At 5:30 her eyes open. She looks at the violent gash of sunlight that falls between the curtains illuminating a box the size and shape of a coffin above her body. Her sleepy mind still tells dream-stories and it conjures a parade of coffins, coffins of all sizes created by the shapes of sunlight on the wall at every hour of the day. Coffins inside of coffins: like an onion skin. She turns on her side and the dreams fade, instantly forgotten. She walks, barefoot, to the kitchen. Dust coats her feet. She has been asleep for a long time.

Outside workmen are calling out to each other from the scaffolding on the adjacent brownstone. A cement truck churns and bangs. In the kitchen she fills the heavy iron pot. The first thing she does each day is boil the water. She never could quite wake up till the teapot whistle would blow. She wonders if the neighbors can hear it. She hopes they do. If workmen will call out, and scaffolding will groan the least she can do is whistle.

"A whistling woman and a crowing hen are both abominations to the lord" she mutters, then she hums a few bars of ring around the rosy. She sings "a pocket full of ashes well all fall down!" She laughs dryly.

The teapot joins in her song with harsh off-key whistle, like a factory calling in the boys. She lets the whistle ring a bit (as to wake up her neighbors). Then she pours the water over the oatmeal that sits pre-measured on the countertop. She walks to the window and observes the workmen struggling with giant knots of heavy rope. Suddenly one looks up and she remembers that she is naked. But, rather than being embarrassed, (as she at first expected) she found herself simply walking away in annoyance. What could her nakedness matter to the man down there? The walls of the city are plastered with flesh. Nakedness is meaningless. It’s treasure given to little girls to guard since there was nothing of real value to offer them. But only by giving up that treasure could a girl at last discover it was worthless. "horde something else." She muttered.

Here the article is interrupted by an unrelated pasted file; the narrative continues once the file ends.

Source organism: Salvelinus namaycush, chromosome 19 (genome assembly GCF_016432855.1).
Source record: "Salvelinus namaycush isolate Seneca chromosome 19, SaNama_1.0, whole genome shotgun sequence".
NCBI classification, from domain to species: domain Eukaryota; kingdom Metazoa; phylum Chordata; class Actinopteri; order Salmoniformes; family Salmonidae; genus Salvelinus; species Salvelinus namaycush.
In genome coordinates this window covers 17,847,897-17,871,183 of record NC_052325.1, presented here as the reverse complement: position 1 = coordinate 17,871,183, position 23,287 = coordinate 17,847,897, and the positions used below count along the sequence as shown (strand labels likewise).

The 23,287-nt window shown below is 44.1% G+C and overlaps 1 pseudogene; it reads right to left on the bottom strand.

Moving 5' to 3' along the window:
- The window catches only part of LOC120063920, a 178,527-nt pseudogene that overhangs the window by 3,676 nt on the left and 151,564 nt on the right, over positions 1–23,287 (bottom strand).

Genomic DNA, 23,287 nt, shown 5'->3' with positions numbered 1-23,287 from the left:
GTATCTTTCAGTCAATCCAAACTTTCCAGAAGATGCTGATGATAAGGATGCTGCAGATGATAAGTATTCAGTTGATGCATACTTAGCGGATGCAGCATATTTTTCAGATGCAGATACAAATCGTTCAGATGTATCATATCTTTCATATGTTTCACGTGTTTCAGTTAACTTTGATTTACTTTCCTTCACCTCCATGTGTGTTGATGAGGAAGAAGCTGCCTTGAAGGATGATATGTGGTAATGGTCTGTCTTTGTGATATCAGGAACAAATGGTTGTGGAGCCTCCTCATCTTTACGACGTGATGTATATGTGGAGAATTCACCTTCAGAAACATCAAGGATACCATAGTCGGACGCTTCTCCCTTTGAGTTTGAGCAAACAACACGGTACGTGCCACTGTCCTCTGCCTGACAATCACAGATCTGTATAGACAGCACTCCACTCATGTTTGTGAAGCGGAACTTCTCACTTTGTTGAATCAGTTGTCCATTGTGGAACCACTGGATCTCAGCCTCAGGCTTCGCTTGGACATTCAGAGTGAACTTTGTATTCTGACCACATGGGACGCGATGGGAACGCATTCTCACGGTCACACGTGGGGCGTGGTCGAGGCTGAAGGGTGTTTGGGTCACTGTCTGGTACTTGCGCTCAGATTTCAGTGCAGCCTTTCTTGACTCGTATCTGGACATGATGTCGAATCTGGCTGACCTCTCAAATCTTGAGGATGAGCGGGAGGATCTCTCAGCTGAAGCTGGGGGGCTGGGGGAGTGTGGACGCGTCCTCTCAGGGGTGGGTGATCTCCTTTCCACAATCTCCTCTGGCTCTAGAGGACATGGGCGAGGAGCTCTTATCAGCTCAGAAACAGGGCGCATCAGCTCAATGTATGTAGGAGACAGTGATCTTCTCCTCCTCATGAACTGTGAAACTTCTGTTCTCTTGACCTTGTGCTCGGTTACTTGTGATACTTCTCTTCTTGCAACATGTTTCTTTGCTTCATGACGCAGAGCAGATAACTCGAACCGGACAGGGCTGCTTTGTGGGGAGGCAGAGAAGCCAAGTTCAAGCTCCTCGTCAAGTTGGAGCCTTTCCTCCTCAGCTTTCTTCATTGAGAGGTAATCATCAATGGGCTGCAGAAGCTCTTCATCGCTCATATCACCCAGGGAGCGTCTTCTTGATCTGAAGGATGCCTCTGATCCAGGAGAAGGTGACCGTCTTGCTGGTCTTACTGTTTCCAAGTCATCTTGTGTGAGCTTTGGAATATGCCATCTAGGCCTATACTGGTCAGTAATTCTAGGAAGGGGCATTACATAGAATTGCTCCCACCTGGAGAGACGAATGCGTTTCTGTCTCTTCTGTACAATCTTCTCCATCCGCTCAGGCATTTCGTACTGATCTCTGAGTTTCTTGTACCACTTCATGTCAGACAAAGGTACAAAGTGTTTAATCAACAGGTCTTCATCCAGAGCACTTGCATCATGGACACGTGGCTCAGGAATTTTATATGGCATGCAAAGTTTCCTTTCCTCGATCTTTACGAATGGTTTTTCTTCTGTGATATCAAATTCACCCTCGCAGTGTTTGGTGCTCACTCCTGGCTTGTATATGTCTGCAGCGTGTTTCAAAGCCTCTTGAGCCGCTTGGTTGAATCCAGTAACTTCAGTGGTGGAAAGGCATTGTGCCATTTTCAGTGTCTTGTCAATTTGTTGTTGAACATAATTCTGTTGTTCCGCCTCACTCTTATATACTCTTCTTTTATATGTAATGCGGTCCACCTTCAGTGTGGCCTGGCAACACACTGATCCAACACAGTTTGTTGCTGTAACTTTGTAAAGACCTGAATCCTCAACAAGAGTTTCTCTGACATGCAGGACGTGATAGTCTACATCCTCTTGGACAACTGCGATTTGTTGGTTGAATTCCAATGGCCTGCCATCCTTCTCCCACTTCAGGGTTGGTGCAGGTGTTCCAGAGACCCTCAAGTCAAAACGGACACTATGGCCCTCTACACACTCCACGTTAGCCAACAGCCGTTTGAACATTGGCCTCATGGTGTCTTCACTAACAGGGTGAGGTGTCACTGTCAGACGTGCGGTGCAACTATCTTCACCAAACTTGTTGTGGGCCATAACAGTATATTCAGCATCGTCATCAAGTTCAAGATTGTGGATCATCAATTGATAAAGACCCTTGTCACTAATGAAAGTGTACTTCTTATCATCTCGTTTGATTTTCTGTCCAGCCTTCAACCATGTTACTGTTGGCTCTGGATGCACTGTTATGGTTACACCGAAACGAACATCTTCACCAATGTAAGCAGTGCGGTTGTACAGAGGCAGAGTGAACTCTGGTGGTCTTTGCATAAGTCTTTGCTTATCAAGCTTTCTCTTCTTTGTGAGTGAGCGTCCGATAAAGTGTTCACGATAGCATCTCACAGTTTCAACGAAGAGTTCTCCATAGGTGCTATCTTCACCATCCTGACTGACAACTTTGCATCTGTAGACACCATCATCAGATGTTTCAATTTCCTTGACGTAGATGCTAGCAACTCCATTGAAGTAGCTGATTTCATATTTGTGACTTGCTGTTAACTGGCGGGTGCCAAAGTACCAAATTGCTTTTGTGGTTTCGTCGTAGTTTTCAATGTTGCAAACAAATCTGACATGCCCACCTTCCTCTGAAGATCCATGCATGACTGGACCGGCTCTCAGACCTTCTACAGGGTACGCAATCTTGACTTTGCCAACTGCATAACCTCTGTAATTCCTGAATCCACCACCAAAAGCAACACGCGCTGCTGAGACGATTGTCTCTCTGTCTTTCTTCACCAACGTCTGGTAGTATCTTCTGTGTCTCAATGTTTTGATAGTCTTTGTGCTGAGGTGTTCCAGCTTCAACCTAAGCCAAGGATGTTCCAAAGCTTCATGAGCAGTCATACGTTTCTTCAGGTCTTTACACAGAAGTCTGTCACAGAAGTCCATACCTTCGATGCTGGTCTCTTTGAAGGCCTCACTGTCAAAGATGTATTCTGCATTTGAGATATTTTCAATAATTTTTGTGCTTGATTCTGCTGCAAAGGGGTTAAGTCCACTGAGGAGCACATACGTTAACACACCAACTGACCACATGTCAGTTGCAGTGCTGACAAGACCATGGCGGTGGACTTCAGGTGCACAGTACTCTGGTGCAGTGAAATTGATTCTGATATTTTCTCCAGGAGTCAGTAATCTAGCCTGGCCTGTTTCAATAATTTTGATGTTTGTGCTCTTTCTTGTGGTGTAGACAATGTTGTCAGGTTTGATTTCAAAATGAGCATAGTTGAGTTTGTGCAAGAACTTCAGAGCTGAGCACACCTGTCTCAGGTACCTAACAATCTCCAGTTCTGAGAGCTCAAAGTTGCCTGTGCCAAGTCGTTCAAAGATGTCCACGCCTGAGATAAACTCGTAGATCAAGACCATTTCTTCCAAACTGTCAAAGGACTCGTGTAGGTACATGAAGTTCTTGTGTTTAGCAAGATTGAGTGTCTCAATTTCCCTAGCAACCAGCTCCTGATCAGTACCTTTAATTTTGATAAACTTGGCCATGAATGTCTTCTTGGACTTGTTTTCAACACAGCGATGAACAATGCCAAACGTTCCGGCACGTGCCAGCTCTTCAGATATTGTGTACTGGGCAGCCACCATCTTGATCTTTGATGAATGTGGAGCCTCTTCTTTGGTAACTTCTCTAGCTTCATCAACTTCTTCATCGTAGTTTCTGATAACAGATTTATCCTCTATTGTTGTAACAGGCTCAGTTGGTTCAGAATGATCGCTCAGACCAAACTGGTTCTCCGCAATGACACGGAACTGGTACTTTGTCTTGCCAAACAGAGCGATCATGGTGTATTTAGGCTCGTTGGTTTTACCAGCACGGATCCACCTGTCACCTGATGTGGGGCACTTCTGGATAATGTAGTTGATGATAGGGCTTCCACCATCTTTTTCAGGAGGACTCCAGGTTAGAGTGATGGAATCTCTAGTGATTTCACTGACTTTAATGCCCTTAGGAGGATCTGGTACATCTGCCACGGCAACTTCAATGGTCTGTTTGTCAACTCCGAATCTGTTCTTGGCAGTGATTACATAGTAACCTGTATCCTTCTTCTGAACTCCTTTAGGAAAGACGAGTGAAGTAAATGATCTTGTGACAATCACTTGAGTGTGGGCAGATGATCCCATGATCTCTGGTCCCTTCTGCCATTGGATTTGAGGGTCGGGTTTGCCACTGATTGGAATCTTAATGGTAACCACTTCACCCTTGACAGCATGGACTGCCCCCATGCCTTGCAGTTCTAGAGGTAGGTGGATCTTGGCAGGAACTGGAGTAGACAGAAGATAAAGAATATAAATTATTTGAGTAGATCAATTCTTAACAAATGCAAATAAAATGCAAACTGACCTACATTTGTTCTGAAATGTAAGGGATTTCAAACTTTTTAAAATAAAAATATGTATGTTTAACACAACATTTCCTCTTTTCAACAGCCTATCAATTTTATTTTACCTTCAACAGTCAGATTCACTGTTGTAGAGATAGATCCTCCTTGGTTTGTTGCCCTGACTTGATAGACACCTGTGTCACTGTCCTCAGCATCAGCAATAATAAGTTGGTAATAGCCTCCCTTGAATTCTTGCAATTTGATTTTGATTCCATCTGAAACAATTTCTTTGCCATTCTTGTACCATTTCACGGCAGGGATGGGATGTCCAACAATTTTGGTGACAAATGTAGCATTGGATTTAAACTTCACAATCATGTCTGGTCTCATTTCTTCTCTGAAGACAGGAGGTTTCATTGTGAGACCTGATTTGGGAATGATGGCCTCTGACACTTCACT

The oatmeal is ready. Swollen and a little cold. She takes her pill, then she takes the oatmeal. It has no real taste. But, one has to start someplace she thinks. That was breakfast. Next came the roads.

Real runners don’t stretch. Real runners take no pause before they start, nor would they plan a course. The runner will follow the path her legs are called to. The runner simply runs. And so she ran.

Even though people would shout things at her: insults, catcalls, laughter she took a great deal of comfort in knowing that none of those who laughed could ever hope to catch her. On balmy dark nights when she was called to run buy the strange fore that pulls runners forward she would fall through the night air in spite of her fear of the people who haunt cities after dusk. For, when fear is conquered we each find an equal share of bravery there. So, anyone who spoke to her at night would hear her call out "oh but you can’t catch me! I bet you can’t catch me!" This was alarming (even to the night people who thought they had seen everything!) and so for fear of the secret strength of foolish bravery they never even tried to catch her once. It worked.

But now her morning run was nearly over. She comes through the park in a harsh sprint. longs to leap over the stone wall and the cars to run up the edge of the buildings and over the city to burst through and disperse the clouds to knock the stars asunder and confound the astronomers to at last become a hot comet and streak across the morning sky: to be vaporized, to give up her little life for a flash of light, to be wished upon by whoever is lucky enough to look up.

But she is just a runner, not a demi-god. So, instead, she goes inside to get dressed for work. She glances at the ceiling and sees the coffin there again: a wide plane of light that covers the room. But (she thinks) "there is nothing morbid in a death wish . . . if you plan to be born again." She winks at the teapot.

And she leaves for work.

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